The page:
Did Elon Musk secretly make this video game?
A simple, new browser game from called MTA Country (from Everyday Arcade) offers a very pro-business solution for fixing New York City’s beleaguered subway system: Hand its management over to private interests.
The game, which plays like a subway-themed, side-scrolling endless runner, quite literally spells that out as you play. As you guide a single subway car along on a length of track, you collect old, now defunct subway tokens as well as a series of letters that, together, spell out “PRIVATIZE.”
The game’s basic premise puts you in the shoes of Gregg T., a living meme and NYPD lawyer with a questionable history, as you take the subway to work. Two smiling guys named Andrew and Bill — NY governor Andrew Cuomo and mayer Bill De Blasio — hop aboard to lend a helping hand.
As you play, the subway car moves ever-forward on its own. (So it’s already nothing like the actual NYC subway, which stops frequently and without warning.) You click the screen to jump, which allows you to avoid obstacles like pits and track fires.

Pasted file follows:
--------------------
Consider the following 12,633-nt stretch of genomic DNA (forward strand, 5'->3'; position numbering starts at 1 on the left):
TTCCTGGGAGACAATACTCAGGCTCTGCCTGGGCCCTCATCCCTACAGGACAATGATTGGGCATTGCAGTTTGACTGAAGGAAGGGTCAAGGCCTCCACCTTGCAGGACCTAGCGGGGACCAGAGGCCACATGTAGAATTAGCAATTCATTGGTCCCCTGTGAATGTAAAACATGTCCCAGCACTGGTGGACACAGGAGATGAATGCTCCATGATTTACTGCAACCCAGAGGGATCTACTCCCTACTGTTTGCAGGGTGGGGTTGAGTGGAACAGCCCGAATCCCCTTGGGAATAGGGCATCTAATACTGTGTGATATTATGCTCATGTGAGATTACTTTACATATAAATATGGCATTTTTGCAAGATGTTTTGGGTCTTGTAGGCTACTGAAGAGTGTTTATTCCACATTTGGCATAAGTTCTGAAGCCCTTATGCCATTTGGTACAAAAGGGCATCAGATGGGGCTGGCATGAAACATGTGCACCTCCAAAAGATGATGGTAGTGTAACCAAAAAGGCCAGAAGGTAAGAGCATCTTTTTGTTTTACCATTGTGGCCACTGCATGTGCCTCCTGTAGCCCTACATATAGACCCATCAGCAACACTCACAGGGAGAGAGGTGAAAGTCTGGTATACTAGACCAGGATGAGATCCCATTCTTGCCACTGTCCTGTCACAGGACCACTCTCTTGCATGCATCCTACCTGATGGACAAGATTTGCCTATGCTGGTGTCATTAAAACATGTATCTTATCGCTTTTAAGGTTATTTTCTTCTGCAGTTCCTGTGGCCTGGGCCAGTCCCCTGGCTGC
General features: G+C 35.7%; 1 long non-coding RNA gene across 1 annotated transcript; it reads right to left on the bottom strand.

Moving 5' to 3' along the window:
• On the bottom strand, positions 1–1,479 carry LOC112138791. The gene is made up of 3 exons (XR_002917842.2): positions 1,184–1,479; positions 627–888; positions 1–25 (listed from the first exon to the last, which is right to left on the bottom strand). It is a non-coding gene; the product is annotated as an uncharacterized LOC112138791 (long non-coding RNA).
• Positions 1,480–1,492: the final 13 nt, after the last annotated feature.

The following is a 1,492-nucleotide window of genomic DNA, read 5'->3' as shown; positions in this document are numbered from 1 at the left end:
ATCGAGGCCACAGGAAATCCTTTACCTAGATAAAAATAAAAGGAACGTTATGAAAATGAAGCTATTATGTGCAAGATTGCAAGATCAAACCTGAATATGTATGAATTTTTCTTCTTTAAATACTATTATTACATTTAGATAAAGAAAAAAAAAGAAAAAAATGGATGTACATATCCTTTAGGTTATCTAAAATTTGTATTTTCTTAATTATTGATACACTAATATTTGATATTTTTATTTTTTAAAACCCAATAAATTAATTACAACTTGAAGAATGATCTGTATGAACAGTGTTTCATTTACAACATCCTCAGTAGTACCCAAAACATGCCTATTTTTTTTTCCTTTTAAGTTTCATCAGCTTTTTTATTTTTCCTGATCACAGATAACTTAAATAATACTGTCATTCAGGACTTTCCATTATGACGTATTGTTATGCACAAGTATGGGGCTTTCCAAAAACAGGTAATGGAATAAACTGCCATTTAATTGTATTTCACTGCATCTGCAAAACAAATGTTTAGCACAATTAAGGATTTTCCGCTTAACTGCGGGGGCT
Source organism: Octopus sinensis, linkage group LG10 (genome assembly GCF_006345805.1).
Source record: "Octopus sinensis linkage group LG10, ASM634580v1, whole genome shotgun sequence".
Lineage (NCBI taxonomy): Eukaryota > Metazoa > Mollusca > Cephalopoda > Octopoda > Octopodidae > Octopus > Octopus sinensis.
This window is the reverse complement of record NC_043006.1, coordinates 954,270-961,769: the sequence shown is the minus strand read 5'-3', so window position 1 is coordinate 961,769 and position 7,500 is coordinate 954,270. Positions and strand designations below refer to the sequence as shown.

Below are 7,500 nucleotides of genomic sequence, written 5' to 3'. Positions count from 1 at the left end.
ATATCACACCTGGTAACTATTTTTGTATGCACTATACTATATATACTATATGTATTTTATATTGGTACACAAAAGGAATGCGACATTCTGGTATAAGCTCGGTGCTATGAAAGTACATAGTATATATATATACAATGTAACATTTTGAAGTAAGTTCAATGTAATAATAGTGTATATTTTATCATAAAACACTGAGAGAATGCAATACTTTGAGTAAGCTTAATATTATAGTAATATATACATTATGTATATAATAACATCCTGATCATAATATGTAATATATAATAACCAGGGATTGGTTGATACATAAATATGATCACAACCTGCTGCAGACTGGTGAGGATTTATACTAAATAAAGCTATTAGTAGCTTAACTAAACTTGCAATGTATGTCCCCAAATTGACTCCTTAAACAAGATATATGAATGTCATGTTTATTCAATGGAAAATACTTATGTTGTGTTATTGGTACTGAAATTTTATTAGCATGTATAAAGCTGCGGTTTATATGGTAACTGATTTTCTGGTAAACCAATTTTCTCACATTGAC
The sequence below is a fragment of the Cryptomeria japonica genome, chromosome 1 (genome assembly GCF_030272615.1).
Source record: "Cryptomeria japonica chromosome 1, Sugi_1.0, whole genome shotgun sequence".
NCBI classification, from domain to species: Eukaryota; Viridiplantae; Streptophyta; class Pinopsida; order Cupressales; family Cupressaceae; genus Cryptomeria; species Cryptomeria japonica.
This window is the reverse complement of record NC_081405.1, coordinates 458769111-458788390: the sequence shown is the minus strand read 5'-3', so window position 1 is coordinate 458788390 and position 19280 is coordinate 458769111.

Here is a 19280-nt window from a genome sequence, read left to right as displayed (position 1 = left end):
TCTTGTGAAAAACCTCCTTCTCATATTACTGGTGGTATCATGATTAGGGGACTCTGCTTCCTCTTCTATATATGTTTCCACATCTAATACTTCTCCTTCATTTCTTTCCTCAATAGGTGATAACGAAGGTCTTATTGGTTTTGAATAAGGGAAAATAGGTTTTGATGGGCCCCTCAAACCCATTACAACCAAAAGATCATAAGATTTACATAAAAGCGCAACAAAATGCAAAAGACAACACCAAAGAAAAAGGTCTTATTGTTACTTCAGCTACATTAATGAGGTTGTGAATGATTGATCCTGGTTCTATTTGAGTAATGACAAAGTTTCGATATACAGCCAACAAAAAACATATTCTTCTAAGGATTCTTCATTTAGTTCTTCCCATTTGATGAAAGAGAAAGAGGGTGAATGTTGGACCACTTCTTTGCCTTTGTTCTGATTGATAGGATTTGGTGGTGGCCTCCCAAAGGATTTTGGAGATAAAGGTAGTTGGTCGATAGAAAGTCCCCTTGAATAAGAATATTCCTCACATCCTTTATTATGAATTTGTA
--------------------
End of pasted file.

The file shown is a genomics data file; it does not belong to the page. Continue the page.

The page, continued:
There’s even a blink-and-you’ll-miss-it nod to New York’s beloved Pizza Rat. A short playing time and generous checkpoints make it easy to “beat” this game.
When you do, however, a message is waiting. As soon as you collect the “E” in “privatize,” the game greets you with a triumphant message: “HYPERLOOP UNLOCKED!” Hyperloop is a proposed mass transit solution cooked up by a team pulled from two Musk-owned companies: Tesla and SpaceX.
The game is making a not-so-subtle point that NYC’s subway system is more trouble than it’s worth to repair and maintain. Allowing a private interest like Hyperloop to take control of the situation could be a positive move in the long-term.
Whether or not you agree with the underlying message, the game itself is a cute waste of time. You can play it now at mtacountry.info.